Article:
[MetroActive Features]

[ Features Index | Santa Cruz | MetroActive Central | Archives ]

Bruce Bratton

[whitespace] Eleanor Roosevelt
Covello & Covello Historical Photo collection

Eleanor Roosevelt Visits Santa Cruz: This photo was a real surprise. The great first lady was here in Santa Cruz on April 26, 1962, and this photo was taken up at Deer Park in Rio Del Mar. I have no idea why she was here, who brought her here and so on. Being an out-of-the-way place, Santa Cruz has had few visiting big-name political dignitaries over the years. Usually their visits were recorded everywhere, but being Eleanor, she might not have wanted to make a big scene.

NOT ANOTHER NAVY SHIP! It's unbelievable that "a committee of community members" (according to the Sentinel) has invited another warship to Santa Cruz, even though this ship could be carrying nuclear weapons, and the Navy won't say whether it is or not. Remember, too, that Santa Cruz has been declared a nuclear-free zone, and this is one of the reasons why that declaration was passed. Note that the invitation wasn't for some other type Navy ship with a peaceful use but for a killing ship designed to track and destroy targets in the air, on the ground and underwater with torpedoes, deck guns and missiles.

What adds to the problem is that misguided officials in Capitola and Scotts Valley are also asking their City Councils to support this warship visit. Why would anyone want to see or especially want their children to see mass-murder weapons that we use in every case around the world where our attempts at peace fail? Can't we just show hospital ships or cargo ships or make some attempt to show another side of our military to justify our enormous expenditure of money and lives?

Yes, I know that the military personnel on duty should be thanked for dedicating their lives and all that, but let's hide those murder machines, not glorify them. I'm sure there will be demonstrations and resistance to this; the inviting officials know there will be, and it's somehow as if that must be part of the plan. The last time one of those warships was here, it dumped lots of pollutants in the bay. Somebody should make sure this won't happen again. You can call the Resource Center for Nonviolence at 423-1626 to help become part of the protest. In case I haven't mentioned it before, I'm a U.S. Army veteran.

REWRITING HISTORY. Eric Fingal of Covello & Covello Photography was first, then accordionist extraordinaire Julio Morgani was second, in pointing out that the two young Miss California contestants in last week's historical photo were high atop the Palomar Hotel, not the St. George, as I erroneously stated. You could tell because right behind and beneath them was the town clock in its original location on top of the Odd Fellows Building. That clock was removed and stashed over at Harvey West Park for years before being refurbished and erected as our present town clock in 1976.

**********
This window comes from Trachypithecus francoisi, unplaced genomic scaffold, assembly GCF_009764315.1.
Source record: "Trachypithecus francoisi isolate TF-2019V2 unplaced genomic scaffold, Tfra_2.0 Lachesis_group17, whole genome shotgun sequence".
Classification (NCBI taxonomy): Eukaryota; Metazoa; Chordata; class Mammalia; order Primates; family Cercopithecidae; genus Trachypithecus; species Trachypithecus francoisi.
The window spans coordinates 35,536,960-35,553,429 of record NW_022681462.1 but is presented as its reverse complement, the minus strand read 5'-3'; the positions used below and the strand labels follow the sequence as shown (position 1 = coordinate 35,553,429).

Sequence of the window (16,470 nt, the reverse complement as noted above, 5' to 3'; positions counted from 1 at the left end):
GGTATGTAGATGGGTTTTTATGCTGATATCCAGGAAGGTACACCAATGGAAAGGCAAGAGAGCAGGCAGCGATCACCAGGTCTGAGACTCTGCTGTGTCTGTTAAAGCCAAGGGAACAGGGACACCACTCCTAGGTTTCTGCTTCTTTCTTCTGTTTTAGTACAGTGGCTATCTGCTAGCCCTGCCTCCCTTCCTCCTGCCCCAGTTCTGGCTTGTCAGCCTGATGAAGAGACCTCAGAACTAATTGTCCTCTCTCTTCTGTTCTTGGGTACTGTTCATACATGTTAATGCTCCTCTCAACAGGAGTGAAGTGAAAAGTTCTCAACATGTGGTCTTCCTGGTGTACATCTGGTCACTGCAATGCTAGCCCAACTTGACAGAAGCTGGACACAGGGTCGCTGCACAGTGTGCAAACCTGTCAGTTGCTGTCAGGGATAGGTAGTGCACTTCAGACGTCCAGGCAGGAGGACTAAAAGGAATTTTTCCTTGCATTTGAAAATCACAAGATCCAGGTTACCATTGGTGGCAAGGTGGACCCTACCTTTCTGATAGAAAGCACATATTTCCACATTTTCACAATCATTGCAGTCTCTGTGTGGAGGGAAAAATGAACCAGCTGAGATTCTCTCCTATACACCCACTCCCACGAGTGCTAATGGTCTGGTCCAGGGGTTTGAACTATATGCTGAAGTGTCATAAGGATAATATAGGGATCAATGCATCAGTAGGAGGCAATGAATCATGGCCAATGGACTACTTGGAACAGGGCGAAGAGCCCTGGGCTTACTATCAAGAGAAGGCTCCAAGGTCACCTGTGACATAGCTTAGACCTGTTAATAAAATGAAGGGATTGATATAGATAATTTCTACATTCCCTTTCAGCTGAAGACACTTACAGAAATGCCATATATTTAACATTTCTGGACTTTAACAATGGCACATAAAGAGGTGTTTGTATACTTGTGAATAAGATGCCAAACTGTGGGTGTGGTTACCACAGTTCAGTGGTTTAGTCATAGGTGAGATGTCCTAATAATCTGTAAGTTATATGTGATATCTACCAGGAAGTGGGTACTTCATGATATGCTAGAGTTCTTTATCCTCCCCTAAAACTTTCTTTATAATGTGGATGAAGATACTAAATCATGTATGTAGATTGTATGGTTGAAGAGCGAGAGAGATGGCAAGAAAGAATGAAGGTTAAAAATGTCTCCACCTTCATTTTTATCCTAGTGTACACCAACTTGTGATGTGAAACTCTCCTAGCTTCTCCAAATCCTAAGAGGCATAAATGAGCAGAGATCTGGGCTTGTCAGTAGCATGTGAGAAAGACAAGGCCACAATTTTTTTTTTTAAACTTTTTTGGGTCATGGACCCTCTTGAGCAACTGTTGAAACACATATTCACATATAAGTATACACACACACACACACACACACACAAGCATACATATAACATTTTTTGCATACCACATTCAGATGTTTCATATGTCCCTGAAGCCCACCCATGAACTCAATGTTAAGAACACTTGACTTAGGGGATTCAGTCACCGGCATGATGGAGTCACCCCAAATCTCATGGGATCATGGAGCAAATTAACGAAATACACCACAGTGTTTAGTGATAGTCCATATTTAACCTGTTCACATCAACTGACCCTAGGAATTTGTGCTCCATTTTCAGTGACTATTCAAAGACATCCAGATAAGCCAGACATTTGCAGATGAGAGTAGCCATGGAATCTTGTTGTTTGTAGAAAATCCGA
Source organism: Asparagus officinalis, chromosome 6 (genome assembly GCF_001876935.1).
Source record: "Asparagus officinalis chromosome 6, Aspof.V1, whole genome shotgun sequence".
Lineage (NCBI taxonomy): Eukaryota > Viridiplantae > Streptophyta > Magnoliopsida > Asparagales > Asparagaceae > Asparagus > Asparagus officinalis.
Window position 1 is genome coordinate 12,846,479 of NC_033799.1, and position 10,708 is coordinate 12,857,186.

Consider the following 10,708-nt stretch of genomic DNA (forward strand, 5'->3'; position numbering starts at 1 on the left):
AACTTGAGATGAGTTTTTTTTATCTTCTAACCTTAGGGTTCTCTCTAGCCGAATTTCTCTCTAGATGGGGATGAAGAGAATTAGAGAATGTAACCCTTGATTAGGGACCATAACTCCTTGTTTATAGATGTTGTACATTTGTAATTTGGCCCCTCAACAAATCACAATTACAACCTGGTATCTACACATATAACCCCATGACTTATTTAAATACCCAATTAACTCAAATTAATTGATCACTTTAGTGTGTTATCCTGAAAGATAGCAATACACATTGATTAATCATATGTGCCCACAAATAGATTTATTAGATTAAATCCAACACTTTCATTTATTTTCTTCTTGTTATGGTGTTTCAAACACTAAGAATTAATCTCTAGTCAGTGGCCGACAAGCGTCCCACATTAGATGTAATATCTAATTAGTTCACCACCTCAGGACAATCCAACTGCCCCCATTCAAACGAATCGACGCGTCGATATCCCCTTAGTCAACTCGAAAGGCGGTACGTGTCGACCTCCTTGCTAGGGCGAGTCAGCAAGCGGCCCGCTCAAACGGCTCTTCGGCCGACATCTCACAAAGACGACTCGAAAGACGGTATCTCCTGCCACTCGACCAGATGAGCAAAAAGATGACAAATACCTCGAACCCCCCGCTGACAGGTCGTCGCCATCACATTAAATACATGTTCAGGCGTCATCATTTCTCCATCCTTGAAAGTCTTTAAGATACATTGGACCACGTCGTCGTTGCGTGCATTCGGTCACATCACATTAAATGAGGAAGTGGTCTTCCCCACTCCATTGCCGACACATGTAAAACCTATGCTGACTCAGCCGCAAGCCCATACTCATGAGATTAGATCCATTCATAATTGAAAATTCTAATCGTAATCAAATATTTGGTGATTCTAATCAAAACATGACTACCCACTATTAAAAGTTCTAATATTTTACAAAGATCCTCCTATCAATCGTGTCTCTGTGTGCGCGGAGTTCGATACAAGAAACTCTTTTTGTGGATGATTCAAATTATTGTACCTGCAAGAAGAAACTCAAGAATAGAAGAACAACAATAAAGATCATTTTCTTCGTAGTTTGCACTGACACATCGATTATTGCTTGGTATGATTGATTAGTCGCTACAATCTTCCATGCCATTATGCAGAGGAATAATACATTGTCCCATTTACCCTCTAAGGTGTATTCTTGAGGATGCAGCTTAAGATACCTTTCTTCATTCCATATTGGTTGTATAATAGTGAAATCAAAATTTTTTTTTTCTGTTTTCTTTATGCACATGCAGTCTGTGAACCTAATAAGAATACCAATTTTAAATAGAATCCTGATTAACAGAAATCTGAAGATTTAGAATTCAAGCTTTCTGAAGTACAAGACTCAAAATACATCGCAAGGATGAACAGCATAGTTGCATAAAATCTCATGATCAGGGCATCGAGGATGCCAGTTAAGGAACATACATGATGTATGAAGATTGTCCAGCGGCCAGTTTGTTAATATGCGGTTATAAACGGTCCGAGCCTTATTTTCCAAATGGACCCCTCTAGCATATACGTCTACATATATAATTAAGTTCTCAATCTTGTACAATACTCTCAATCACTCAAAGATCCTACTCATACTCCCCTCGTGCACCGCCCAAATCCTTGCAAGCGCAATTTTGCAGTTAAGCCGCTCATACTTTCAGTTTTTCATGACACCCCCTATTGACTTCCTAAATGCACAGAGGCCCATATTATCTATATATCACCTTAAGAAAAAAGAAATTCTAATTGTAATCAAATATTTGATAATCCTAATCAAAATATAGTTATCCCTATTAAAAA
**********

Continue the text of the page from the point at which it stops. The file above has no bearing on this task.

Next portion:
LATE-BREAKING NEWS. I just got word that Meredith Marquez, senior planner for the city, resigned quite suddenly. Inside sources say it had something to do with the Borders problem, and that's all I know for now.

WIDENING OUR VISION. Bill Nichols of KUSP's The Film Gang and UCSC's film department loaned me a PBS video documentary titled Taken for a Ride. It was directed by Jim Kline, who did other great films, such as Union Maids and Seeing Red. Taken for a Ride is about the buying out of numerous public transportation systems by General Motors, tire manufacturers and gas and oil companies. Their plan, which worked all too well, involved allowing the trolley trains and bus systems to fail by neglect and lack of funding. In a very few short years, we the peoples of the United States were forced to become absolutely dependent on our cars. This film convinced me that we need much more public transportation, and we need our perceptions changed too. Demanding faster travel on our freeways and creating more out-of-downtown shopping areas are all part of that way of thinking. We need to get Taken for a Ride shown on Community Television or on TCI asap. And we need to make it mandatory viewing for everyone who wants to spend millions on widening Highway 1. The proposed widening won't help beyond a few years--we're just buying into more development. Spend some of the money on road maintenance but bring back light rail into the county. It worked here before we ripped out all the tracks. I'll let you know when this film will be shown.